Chantal Hassard is a Canadian artist and filmmaker based in the Netherlands currently pursuing a master's degree of artistic research at the University of Amsterdam. Her work interrogates the relationship between an artwork, the artist, and it’s viewer, which is interpreted in parallel with law, governance, and the body politic, often taking the form of participatory paintings. Recent engagement with the Amsterdam Squatter’s Movement at the International Institute of Social History has revealed paintbombs as archived activist objects which continue to perform gestures of social resistance alongside the movement today.
Neelam Singh has been a lecturer in education at the School of Education, Fiji National University in Fiji for 7 years. Her qualifications include a master’s degree in education, a postgraduate diploma in education, a bachelor's of education-primary, and a diploma in youth in development work from the University of the South Pacific, Fiji. Neelam is also currently a full time PhD student in pacific studies in Fiji. She has been awarded the Pacific Scholarship for Excellence in Research and Innovation to complete her PhD.
Originally from Lautoka, Fiji, Neelam has nineteen years of teaching experience including primary and tertiary teaching. She has presented her research at local and international conferences. Her research and teaching interests include art education, indigenous art education, traditional and cultural knowledge, and teacher education. Neelam has research publications, and she also takes keen interest in poetry writing and has several online publications of her poems. She launched her first collection of poetry in 2019. As a budding researcher/scholar, Neelam hopes to encourage those around her that it is never too late to achieve one’s dreams.
Dr. Trina Harlow, an assistant professor and coordinator of the art education program at Kansas State University, has served as an arts teacher for 27 years. She is involved with the International Folk Art Alliance in New Mexico, president-elect of the NAEA Public Policy and Arts Administration Group, and serves on the NAEA Professional Learning through Research appointed group. She recently edited Journey to Refuge: Exploring Refugees, Understanding Trauma, and Best Practices for Newcomers and Schools and co-directed a landmark documentary film, Refuge in the Heartland, both advocating for art’s position in educational settings for recent immigrant students. She is a state, national, and international speaker and is a tireless international advocate for art education.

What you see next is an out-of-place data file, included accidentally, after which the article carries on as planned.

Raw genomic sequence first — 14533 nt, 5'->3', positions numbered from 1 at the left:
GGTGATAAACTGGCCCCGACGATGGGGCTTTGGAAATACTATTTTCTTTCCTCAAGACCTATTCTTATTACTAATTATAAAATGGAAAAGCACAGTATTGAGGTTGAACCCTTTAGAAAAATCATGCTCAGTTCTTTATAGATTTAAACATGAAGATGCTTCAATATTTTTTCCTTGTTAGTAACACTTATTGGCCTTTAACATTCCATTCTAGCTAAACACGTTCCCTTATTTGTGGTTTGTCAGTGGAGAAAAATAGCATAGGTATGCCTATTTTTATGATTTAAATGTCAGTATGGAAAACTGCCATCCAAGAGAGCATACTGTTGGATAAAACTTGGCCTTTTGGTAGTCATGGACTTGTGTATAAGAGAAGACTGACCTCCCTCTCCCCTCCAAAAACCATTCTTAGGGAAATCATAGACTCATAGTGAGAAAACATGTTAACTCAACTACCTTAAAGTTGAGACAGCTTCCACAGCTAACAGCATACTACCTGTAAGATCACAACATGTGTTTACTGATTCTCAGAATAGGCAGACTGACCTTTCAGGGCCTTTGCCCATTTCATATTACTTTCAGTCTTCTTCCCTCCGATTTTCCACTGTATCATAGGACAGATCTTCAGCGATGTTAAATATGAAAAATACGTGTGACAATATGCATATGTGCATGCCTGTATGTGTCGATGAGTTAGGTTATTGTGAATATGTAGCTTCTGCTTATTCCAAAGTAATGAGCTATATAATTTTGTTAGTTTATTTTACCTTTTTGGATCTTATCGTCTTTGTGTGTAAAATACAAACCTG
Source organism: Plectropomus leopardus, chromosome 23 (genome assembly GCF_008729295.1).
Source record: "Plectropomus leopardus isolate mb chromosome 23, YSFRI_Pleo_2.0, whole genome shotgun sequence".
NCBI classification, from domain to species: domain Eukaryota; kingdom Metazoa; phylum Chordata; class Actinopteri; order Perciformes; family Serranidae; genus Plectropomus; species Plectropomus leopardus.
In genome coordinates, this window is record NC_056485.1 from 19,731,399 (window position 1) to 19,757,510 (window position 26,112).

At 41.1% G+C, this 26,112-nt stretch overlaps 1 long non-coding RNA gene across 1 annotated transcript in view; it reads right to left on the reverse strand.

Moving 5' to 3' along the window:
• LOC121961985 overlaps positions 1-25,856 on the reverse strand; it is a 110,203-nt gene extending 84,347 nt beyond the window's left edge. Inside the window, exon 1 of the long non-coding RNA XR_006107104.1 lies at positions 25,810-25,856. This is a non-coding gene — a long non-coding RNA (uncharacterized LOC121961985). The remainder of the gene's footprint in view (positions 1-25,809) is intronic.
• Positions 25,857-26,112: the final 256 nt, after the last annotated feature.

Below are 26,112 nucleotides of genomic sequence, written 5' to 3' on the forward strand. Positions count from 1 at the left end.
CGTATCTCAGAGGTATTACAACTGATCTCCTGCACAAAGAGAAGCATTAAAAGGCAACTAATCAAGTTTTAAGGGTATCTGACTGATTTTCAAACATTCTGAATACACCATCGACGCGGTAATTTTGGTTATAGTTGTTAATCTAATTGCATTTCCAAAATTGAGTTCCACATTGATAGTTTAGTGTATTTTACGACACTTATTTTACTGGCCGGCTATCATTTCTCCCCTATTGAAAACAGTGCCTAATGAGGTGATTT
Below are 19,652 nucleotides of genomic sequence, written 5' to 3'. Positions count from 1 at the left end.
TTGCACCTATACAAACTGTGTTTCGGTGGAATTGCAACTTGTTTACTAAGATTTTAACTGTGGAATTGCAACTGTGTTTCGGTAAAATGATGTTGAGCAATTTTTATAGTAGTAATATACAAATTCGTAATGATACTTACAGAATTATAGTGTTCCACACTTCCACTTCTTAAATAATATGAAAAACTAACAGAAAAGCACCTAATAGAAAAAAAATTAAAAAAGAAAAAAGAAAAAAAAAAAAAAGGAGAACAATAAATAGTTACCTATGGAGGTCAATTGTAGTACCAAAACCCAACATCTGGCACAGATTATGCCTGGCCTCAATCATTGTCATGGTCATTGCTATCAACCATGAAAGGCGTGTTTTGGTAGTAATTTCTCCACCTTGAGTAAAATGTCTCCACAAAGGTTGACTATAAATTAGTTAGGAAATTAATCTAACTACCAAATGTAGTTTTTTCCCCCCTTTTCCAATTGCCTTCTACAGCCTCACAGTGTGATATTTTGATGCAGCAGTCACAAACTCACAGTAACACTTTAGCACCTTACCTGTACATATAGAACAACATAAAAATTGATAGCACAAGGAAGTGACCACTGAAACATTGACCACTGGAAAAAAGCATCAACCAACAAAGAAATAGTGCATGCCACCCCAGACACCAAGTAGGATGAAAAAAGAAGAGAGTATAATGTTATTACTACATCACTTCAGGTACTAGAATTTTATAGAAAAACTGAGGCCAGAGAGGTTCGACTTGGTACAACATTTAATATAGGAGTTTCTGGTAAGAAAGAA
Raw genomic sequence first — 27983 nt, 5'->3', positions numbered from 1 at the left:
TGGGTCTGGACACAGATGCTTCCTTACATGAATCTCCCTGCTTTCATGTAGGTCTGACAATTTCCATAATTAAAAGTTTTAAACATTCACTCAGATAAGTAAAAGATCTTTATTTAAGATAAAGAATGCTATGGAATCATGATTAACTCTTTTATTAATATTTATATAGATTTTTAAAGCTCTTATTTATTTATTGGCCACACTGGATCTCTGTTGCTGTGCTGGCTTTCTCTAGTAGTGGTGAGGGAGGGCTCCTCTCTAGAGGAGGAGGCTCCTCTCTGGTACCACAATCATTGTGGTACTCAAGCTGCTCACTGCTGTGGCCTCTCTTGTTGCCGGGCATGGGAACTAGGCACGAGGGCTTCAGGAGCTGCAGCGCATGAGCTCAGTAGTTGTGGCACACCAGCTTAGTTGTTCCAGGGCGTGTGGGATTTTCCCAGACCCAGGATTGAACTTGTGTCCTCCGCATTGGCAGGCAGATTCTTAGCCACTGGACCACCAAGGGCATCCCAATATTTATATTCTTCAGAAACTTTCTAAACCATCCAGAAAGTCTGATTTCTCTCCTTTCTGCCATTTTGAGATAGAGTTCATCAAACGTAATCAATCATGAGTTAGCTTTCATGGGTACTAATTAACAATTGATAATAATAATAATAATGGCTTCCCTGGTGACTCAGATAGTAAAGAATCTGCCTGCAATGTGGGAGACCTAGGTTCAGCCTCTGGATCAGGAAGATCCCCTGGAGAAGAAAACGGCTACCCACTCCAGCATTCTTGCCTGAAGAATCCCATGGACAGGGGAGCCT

Hannah Entwisle Chapuisat is a doctoral candidate at the University of the Arts London, Chelsea College of Arts, and co-founder of DISPLACEMENT: Uncertain Journeys. Her research aims to propose potential strategies for artists seeking to contribute to intergovernmental efforts to protect disaster displaced people. Hannah holds a BA in peace and global studies from Earlham College, a JD in law from the University of Toronto, and an MA in critical curatorial cybermedia studies from the Geneva University of Art and Design. She also continues to work with the United Nations and NGOs on issues related to humanitarian affairs and displaced persons.
It was my second time chairing a Common Ground Conference and it was great to get a new experience while also improving my skills and learning more about conferences."
I found it incredibly enriching being able to hear from so many different scholars and experts about their research and passions in the field. It was enlightening and rewarding to be present as part of the conference.
I really appreciate having the possibility to chat with and hear all these wonderful people. This is not a vertical dynamic, we all were treated the same and that made possible for us students to talk with amazing academics and to have their comments on our work."